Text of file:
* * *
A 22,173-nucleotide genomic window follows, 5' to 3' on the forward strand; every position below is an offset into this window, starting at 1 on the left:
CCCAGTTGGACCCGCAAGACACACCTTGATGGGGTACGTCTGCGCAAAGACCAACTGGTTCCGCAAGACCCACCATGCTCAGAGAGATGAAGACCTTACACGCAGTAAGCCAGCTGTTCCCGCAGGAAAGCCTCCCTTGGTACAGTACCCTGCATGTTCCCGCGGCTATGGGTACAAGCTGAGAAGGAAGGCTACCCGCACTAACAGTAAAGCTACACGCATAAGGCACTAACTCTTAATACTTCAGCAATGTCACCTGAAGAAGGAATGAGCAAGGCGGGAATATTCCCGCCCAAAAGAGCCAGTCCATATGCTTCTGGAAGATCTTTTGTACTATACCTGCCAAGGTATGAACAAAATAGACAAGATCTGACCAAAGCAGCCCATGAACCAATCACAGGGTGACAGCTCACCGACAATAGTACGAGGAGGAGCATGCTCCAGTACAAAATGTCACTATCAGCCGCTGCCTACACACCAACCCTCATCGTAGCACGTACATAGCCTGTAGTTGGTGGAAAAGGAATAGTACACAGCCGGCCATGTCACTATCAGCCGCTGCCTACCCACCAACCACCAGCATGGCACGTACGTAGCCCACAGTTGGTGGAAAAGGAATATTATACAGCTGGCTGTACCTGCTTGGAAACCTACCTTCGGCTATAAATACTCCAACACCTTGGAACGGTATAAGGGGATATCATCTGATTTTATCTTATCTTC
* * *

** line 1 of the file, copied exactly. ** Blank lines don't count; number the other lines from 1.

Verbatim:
A 22,173-nucleotide genomic window follows, 5' to 3' on the forward strand; every position below is an offset into this window, starting at 1 on the left: